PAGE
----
The Lovecraft series.
Raw Feed (2005): “From Beyond”, H. P. Lovecraft, 1920.
In his introduction to this collection, T. E. D. Klein notes that Lovecraft’s protagonist are usually solitary figures or, if a friend is shown, the friend is there to show the downfall of the protagonist.
This is such a story, and I liked the change of pace.
Crawford Tillinghast is described by his best friend, the narrator, as a man who should never have studied philosophy or science. He embarks on a plan to make the invisible entities around us visible — and, in turn, we will become visible to them and (as it turns out), prey.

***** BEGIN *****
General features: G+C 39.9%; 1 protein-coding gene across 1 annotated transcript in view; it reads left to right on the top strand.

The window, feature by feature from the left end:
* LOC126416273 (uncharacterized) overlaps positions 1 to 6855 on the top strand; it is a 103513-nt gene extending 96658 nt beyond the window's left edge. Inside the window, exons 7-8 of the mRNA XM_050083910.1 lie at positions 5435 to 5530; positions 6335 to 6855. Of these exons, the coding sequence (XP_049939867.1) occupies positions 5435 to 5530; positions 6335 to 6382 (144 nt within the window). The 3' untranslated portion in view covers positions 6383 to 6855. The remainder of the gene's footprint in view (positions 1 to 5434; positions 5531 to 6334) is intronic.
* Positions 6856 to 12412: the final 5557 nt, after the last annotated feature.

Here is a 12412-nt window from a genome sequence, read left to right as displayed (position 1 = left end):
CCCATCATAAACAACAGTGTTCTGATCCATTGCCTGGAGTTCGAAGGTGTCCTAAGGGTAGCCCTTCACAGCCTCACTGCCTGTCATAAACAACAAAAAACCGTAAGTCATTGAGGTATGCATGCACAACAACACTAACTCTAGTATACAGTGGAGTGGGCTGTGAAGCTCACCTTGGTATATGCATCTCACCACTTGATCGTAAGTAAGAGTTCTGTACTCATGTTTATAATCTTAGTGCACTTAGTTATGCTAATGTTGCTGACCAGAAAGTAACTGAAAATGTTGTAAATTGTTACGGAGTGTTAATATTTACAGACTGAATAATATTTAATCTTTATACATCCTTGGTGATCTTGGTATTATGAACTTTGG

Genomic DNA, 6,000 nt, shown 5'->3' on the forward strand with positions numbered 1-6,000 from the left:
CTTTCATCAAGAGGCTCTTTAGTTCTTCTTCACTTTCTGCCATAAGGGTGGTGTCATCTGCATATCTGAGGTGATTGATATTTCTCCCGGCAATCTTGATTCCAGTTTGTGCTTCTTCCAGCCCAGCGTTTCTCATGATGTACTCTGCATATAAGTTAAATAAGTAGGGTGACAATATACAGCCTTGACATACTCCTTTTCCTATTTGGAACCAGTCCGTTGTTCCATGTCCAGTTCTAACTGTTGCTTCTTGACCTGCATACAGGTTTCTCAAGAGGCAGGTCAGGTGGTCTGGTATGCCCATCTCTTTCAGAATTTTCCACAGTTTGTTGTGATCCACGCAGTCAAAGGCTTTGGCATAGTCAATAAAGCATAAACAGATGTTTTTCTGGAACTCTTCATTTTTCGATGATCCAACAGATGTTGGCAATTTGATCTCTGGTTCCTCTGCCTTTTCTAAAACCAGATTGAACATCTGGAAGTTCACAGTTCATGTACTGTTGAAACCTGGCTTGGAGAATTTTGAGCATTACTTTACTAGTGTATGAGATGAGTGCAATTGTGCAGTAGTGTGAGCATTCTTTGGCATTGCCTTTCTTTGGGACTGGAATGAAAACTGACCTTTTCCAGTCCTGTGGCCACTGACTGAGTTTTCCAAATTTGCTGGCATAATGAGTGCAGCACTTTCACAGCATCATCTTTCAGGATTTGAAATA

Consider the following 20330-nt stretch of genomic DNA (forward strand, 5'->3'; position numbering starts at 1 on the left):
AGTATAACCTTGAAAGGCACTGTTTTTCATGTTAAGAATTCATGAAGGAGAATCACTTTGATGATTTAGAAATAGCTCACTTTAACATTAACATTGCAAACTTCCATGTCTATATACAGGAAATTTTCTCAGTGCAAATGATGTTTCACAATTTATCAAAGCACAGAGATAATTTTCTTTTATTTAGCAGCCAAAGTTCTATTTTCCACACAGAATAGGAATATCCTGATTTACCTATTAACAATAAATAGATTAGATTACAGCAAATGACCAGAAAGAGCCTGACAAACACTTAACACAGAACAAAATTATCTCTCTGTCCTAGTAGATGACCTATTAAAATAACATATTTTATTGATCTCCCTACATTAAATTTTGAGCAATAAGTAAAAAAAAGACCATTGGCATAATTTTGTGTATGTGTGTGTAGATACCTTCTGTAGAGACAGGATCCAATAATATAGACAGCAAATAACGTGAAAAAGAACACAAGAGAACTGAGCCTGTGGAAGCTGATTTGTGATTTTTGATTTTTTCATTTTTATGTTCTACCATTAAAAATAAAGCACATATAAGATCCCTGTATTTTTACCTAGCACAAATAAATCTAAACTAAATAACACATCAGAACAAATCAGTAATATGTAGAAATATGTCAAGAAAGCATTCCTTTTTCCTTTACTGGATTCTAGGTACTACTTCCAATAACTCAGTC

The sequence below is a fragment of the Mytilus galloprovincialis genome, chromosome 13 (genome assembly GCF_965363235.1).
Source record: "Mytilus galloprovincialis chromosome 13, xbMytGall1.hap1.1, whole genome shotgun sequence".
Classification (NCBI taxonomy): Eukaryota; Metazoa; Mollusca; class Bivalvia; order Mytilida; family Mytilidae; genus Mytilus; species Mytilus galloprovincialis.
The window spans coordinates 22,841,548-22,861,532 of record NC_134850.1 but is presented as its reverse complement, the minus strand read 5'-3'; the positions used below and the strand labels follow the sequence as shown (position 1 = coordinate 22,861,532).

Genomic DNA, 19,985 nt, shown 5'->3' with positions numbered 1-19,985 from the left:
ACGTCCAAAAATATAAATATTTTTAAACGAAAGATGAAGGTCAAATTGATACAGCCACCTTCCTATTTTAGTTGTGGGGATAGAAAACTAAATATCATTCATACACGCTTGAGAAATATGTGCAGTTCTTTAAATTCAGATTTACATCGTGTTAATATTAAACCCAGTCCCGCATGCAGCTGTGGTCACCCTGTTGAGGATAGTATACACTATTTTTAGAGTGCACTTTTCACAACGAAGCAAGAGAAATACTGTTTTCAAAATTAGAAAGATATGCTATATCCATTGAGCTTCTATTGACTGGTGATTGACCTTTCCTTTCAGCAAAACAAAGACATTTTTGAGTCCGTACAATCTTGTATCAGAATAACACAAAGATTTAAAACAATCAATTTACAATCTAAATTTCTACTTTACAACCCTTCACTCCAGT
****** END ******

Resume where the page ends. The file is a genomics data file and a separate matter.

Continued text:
I liked the bitterness of the story as Tillinghast, begged by the narrator not to continue his researches, kicks him away and then, eventually, tries to get one of the newly discovered entities from beyond to kill him, all the while gloating that at last the existence of his “pets” will be proven. Of course, it is Tillinghast they ultimately kill.
I’m not sure when Lovecraft first read Charles Fort (at the time this story was written, Fort only had one book out) or what of Fort’s books had the notion “We are property” but this story of invisible alien predators reminded me of the Fort inspired novel Sinister Barrier by Eric Frank Russell from 1939 — though there are substantial differences. Russell’s aliens regard us as property who must not be aware of their presence. Lovecraft’s aliens aren’t aware of us till Tillinghast comes along and don’t take steps, unlike Russell’s, to restore the status quo of ignorance.
More reviews of Lovecraft related material are on the Lovecraft page.